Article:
John Lennon, Man of the Year
Since 1965, the Beatles have been the single dominant force in the new social thought and style for which the Sixties will forever be remembered, just as Charlie Chaplin was the public figure of the Twenties.
The Beatles have said that they are four parts of the same person, and ironically, that part among them — –Paul– — who most looked like Chaplin, has, like Chaplin, gone into seclusion. Ringo has– — as another part of that reflection — –elevated his career from singer to actor. George, the third quarter, is that part of them which is the eternal musician. always jamming and always doing a gig.
But the most magnificent change, the most profound evolution, the maker of motion since the beginning, the leader, has been John. He signs it himself:
Here come old flattop he come groovin’ up slowly
He got jew-jew eyeballs, he want holly roller
He’s got hair down to his knees
Got to be a joker, he just do what he please….
John, the old flat-topped duck-tailed rocker of Liverpool who ten years later has got hair down to his knees, is again singing of himself. And he says: Come together, right now, over me.
John began 1969 at what must have been the lowest point of his public career; the awkward and embarrassing unfolding of his private life with Yoko Ono, the tiny Japanese artist who was born in “bird year,” and as a child “collected skys, collected sea-weed and gave birth to a grapefruit.”
Their Two Virgins album cover portrait was thought to be one of the most dumb episodes any reasonably intelligent public person had ever involved himself in. His closest friends, his most loving audience, thought him to be a fool, and thought Yoko to be worse.
But, as it turns out, the naked couple totally symbolized– — in the most elegant, classical and graceful way– — the liberation of the human body and mind that we saw so frequently (and usually so luridly) begin in the Sixties. One looks at the portrait today with much less surprise and finds it tender and moving.
It has become impossible to speak of John without at once speaking of Yoko — –truly the fifth Beatle, in an era when it sometimes appears that there are no longer even four Beatles. Thus, when we speak of John as the “Man of the Year,” we also mean Yoko. but feel a little foolish saying “Couple of the Year,” although they surely were.
In the spring, March, the time of beginning, they were married. On the Rock of Gibraltar, one of the world’s more significant monuments. “It’s quiet, British and friendly,” John said when asked why an hour later in Paris. They were married in a white stone house, both wearing white tennis shoes and John carrying a coat of human hair.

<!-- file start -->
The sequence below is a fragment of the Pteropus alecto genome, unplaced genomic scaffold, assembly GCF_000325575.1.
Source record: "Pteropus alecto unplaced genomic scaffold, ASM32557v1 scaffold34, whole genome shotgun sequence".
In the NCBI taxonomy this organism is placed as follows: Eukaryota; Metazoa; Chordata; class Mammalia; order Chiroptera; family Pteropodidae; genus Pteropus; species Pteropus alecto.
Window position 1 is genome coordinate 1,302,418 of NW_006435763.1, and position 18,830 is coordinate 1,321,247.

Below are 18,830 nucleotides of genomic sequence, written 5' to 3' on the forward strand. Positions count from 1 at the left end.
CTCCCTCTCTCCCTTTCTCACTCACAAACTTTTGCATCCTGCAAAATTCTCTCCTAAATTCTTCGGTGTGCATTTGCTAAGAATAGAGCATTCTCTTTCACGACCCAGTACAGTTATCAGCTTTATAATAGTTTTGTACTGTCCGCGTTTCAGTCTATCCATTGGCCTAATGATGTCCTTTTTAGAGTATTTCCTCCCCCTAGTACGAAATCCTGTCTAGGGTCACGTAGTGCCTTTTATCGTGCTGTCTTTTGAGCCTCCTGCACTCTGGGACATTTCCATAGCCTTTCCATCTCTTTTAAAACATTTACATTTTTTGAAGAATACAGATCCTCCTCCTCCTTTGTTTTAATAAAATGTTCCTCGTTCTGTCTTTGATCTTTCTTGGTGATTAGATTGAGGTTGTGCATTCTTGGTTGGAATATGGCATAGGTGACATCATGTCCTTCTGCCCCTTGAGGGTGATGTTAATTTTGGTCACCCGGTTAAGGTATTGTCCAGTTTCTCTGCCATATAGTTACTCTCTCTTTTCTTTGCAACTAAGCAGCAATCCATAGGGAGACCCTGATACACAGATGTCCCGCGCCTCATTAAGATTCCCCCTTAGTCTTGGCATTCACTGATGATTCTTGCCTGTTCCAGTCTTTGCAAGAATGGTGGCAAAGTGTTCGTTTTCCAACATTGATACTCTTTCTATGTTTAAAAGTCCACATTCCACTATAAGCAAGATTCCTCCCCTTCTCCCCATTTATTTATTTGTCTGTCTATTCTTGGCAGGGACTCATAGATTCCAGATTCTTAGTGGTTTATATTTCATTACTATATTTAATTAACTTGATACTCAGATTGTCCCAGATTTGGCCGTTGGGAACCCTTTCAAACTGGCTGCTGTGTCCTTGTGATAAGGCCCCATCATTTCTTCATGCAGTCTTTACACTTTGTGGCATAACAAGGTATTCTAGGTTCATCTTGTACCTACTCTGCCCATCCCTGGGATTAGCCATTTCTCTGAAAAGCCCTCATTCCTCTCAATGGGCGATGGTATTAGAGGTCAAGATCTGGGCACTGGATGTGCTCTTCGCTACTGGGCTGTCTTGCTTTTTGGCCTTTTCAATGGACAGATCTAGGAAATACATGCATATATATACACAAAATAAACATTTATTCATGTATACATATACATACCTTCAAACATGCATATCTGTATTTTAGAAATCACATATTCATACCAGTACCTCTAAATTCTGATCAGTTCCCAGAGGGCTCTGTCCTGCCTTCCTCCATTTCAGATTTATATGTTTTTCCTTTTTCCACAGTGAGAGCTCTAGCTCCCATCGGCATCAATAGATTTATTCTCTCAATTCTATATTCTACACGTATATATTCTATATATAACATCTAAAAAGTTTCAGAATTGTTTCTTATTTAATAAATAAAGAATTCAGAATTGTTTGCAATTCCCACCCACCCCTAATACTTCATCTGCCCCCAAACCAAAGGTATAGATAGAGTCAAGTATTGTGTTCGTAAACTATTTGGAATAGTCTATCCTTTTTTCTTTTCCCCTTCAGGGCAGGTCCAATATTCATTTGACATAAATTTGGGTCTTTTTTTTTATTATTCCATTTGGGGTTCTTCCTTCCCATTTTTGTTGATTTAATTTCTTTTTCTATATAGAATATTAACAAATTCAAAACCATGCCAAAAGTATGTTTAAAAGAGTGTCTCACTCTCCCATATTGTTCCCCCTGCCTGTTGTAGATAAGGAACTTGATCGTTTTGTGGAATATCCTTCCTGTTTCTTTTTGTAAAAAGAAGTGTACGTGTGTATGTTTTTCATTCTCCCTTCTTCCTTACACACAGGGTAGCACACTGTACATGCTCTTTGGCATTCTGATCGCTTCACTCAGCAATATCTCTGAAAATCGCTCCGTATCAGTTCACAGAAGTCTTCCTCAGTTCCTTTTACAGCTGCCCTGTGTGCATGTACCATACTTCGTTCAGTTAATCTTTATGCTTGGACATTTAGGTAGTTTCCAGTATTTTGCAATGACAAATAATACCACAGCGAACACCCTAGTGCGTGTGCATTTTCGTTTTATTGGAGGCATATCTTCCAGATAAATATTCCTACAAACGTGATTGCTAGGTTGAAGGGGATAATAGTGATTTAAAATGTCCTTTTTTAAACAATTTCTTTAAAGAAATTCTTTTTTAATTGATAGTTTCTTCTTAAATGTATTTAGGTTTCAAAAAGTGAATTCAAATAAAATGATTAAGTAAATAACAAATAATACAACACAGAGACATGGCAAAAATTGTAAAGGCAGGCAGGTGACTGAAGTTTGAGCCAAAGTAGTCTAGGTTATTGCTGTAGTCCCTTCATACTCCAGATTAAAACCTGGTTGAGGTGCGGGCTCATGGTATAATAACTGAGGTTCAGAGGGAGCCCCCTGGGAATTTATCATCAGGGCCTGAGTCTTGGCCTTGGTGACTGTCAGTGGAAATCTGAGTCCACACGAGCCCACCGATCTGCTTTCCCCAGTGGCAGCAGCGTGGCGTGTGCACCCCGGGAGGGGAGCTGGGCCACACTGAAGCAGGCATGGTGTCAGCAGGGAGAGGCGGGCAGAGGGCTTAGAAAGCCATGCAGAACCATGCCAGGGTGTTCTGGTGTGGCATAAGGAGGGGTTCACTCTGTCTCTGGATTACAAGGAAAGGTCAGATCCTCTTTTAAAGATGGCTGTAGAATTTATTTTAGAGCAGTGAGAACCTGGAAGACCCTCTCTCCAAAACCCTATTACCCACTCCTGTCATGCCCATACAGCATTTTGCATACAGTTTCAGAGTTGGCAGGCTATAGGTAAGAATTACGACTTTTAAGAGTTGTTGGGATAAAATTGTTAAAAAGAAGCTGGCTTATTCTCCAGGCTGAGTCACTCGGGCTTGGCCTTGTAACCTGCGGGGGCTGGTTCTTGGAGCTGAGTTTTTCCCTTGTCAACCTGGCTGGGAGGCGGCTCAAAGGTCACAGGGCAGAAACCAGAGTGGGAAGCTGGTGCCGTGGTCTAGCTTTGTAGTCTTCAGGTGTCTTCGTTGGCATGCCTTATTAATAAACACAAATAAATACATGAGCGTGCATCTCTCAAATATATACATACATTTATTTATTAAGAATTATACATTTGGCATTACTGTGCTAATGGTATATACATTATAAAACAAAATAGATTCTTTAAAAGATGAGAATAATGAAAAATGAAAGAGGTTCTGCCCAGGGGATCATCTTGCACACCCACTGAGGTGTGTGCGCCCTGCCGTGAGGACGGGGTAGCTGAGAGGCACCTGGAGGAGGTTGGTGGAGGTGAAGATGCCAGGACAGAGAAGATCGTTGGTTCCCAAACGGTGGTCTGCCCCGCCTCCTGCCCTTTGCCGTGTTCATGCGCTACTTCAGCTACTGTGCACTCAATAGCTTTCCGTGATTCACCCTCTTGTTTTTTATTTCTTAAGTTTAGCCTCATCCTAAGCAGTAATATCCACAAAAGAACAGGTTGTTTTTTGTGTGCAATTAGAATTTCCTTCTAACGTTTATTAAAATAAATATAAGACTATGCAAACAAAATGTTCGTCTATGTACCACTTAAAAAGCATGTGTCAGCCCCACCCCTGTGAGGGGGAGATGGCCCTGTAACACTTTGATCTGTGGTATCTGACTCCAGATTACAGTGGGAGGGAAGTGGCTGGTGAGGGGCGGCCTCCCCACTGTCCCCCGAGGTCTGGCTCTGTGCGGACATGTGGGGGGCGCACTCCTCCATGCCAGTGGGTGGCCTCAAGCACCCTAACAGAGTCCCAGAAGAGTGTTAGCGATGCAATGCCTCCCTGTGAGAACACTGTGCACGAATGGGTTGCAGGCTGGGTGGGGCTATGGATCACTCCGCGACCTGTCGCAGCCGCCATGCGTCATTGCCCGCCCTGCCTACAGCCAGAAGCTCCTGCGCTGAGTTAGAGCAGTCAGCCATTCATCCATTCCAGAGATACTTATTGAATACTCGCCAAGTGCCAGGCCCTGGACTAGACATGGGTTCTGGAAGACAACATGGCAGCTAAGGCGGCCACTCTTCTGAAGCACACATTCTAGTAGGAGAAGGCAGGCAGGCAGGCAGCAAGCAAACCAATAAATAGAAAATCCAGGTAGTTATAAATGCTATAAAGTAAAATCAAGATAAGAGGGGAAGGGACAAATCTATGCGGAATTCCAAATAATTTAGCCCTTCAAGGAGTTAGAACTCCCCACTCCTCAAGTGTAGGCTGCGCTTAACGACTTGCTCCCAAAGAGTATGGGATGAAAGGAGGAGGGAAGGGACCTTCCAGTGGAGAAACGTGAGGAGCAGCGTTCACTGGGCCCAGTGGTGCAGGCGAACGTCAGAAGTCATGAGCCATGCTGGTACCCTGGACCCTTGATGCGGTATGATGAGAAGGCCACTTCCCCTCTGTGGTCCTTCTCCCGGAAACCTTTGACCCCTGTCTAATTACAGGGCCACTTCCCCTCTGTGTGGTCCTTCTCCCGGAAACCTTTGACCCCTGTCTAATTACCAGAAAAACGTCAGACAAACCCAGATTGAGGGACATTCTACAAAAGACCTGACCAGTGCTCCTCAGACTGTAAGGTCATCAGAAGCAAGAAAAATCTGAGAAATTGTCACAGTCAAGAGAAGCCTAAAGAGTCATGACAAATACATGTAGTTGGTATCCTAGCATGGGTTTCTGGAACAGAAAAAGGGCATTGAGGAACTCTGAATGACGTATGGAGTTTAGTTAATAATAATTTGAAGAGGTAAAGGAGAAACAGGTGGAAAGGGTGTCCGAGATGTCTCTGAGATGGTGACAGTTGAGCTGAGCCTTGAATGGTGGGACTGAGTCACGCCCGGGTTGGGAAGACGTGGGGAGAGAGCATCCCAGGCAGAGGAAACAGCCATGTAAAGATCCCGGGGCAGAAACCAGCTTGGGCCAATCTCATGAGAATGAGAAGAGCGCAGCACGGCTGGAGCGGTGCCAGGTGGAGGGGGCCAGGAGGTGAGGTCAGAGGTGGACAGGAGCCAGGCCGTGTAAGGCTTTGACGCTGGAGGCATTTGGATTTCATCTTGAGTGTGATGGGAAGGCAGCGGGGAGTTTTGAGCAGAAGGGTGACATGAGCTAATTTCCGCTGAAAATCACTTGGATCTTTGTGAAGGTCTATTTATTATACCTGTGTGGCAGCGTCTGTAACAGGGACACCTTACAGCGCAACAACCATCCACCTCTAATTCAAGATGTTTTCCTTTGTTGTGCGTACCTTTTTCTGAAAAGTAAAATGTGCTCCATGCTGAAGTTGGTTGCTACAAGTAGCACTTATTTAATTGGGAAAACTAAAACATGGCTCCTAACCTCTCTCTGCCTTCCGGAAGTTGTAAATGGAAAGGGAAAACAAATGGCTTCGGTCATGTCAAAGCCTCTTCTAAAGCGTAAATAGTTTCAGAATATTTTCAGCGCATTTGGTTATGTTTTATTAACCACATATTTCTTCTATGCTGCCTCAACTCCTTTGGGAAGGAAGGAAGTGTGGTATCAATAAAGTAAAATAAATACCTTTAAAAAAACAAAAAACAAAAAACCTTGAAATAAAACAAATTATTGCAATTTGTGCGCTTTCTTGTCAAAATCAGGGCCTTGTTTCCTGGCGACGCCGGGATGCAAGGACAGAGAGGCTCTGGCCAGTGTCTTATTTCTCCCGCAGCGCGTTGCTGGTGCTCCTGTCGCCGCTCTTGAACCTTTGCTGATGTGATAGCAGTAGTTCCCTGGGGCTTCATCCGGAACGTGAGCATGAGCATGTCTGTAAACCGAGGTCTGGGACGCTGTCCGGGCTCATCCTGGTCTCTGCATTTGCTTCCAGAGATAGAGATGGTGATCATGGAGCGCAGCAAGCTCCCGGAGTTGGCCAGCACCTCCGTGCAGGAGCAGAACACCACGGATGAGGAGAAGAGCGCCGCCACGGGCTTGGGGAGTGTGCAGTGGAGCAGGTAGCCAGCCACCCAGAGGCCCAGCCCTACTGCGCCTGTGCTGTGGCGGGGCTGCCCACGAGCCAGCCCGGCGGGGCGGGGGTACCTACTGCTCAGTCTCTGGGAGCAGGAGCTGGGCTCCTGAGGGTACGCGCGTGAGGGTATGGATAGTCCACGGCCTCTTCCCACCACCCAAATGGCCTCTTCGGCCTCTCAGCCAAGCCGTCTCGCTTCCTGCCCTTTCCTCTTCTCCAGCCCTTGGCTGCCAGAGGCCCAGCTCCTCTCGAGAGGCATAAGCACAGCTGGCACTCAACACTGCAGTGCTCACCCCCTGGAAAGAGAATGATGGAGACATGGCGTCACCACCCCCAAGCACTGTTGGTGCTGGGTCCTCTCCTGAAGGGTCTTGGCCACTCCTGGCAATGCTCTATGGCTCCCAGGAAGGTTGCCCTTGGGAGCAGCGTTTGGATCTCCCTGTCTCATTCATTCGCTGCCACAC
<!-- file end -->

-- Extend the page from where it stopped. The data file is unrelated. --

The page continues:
They spent their honeymoon in an Amsterdam bed, saying “We’re happy to be called a couple of freaks as long as we are happy and can make other people happy.” They took the Bed-In Hair-Peace to other capitols and to Canada, as close as they were allowed to come to the center of the world vibration. America.
It was an activity many found to be totally frivolous.
Phil Spector, that eminently young granddaddy of what we do today, in his Rolling Stone interview last year, said something which echoed what many people, including myself, felt about John and Yoko at that time:
“I don’t know where he’s at now. But I have the feeling that Yoko may not be the greatest influence on him. You know, a multimillionaire in his position just doesn’t get caught in an English apartment house by the cops on a dope charge unless you’re just blowing your mind or someone is giving you a real fucking…. It’s almost like a weird thing to see just how bizarre he can get before he really blows it or just teaches everybody something.”
Now we know how bizarre it gets, and John has taught us much. Spector spoke of Lenny Bruce in the same breath. In so many ways, John is like a modern day Lenny Bruce. Only this time it is for the Seventies, and John brings a different karma.
Yes, I still think it, John said on the summer solstice day last year, Kids are more influenced by us than Jesus.
They carried the Bed-In/Hair Peace to North America where they phoned radio sations over the continent, where they held court and conferences from their Toronto hotel room, where they were interviewed and confronted by one of the most bizarre collection of publicity-maniacs, arrogant avatars, and loving hangers-on in human history. Each person to whom they spoke and each person whom they touched, whether in eyesight or through a sometimes unresponsive media, was moved and began to move with them.
“We both think alike,” John is saying. “And we’ve both been alone. We both had these dreams, the same kind of dreams. I had this dream of this woman comin.’ “
“John’s art is social,” Yoko explains, as she always explains after John, “and my art has always been social. I do not believe in examining the navel. Now that we love each other, we show that love to the world. It is an art too.”